Wednesday, October 23, 2013

Napoleon Hill's Golden Rules: The Lost Writing

Napoleon Hill was a popular motivational speaker and self-help author from a century ago. These writings from around 1920 remain fairly accurate today.

I enjoyed the "details" of the societal concerns of 1920s business. The country had come out of the Great War and had yet to experience the depression. Business was booming, but in a different way than it is today. It was interesting hearing about how women in garment factories worked better with music or how new inventions change the way we work.

He has a few key points in his discussion. One is the concept of "auto-suggestion". Basically, if you want to succeed at something, you need to think positively and focus on the success. Eventually this positive belief can help to bring about positive actions. Physical appearance also helps to achieve this success. Also, it works better to agree with adversaries rather than attack them. They are often expecting the attack, however, the compliment can help them to let their guard down and gradually bring them to your side.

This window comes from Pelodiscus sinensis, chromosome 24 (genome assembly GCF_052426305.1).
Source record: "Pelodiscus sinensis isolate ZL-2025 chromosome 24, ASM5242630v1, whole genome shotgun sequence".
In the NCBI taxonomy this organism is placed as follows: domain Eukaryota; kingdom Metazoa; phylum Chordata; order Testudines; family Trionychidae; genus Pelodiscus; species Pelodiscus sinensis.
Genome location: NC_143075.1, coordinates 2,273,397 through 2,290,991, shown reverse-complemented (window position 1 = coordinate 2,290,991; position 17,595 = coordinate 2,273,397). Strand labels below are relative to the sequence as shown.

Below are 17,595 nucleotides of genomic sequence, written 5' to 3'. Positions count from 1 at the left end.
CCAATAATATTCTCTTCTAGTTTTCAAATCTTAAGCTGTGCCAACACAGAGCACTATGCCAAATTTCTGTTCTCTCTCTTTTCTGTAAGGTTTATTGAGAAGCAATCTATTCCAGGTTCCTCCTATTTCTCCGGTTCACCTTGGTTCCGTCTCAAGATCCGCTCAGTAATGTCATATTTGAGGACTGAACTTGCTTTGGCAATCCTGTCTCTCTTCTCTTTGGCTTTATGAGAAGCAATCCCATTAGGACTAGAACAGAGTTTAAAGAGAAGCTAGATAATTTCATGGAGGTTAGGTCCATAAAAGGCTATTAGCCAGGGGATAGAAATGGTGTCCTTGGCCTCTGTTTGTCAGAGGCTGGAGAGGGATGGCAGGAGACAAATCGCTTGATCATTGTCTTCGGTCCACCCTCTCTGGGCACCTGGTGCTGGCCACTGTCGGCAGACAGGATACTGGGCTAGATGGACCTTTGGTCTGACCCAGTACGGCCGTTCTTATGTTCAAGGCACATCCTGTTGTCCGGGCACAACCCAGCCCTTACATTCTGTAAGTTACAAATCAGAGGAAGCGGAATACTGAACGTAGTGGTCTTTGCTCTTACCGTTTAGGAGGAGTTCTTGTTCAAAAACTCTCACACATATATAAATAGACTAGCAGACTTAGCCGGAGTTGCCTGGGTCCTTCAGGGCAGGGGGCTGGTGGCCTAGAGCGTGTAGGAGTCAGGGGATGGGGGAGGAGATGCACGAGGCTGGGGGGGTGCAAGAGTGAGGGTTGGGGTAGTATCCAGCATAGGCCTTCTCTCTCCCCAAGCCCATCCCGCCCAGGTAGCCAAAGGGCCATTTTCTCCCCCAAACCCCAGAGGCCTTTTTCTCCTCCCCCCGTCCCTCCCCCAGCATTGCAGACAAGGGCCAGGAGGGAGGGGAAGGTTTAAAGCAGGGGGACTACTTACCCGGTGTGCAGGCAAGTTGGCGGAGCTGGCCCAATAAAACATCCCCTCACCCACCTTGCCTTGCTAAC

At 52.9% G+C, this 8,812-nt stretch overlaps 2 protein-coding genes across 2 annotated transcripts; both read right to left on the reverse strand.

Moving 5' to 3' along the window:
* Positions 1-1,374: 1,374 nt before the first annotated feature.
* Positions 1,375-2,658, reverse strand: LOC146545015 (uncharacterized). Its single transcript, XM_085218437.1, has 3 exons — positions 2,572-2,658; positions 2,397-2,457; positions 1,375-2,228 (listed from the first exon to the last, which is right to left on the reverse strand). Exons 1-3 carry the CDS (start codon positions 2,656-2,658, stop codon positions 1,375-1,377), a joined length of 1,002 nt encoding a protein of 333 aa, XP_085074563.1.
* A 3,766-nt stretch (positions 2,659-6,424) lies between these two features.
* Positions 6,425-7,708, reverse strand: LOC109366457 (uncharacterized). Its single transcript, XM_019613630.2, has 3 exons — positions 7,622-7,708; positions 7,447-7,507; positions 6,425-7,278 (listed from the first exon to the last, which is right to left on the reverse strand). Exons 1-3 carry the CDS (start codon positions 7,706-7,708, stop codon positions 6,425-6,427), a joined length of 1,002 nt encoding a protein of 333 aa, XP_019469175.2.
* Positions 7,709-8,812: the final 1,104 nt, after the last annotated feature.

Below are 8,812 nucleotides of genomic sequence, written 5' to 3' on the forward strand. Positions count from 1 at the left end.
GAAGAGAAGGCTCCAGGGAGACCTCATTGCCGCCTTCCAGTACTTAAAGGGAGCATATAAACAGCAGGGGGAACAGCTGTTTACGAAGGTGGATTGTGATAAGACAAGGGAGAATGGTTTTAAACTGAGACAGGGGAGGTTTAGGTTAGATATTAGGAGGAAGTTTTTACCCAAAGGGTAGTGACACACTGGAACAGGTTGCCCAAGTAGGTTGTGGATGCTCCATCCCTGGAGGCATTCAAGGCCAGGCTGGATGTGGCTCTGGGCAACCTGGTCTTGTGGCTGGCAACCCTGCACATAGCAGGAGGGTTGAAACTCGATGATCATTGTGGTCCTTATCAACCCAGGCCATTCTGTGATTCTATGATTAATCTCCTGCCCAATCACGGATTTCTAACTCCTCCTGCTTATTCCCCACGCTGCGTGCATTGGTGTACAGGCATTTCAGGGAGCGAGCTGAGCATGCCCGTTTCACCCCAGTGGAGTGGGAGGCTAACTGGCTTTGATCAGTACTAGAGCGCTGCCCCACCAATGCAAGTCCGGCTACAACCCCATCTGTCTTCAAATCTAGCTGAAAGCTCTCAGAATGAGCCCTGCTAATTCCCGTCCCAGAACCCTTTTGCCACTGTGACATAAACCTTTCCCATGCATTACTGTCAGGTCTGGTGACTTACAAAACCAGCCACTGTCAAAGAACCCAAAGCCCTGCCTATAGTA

One story of a bum he meets brings out all of those points. The man thinks that Hill can help him turn around his life. Hill says that he knows somebody right here in the office that can help him do it. He leads him through the office to a door and shows the man his reflection in a mirror. The man does eventually turn his life around and becomes a successful, well-dressed businessman.

Many of the other "teachings" contain similar bits of fairly timeless advice. If you want to succeed at something you must want it enough to put forth the effort. If you want to convince somebody to agree with you, you must first find the points where you can agree with him. At times this advice can sound like it makes somebody "fake" or not genuine. However, eventually, the "fakeness" can become a reality.

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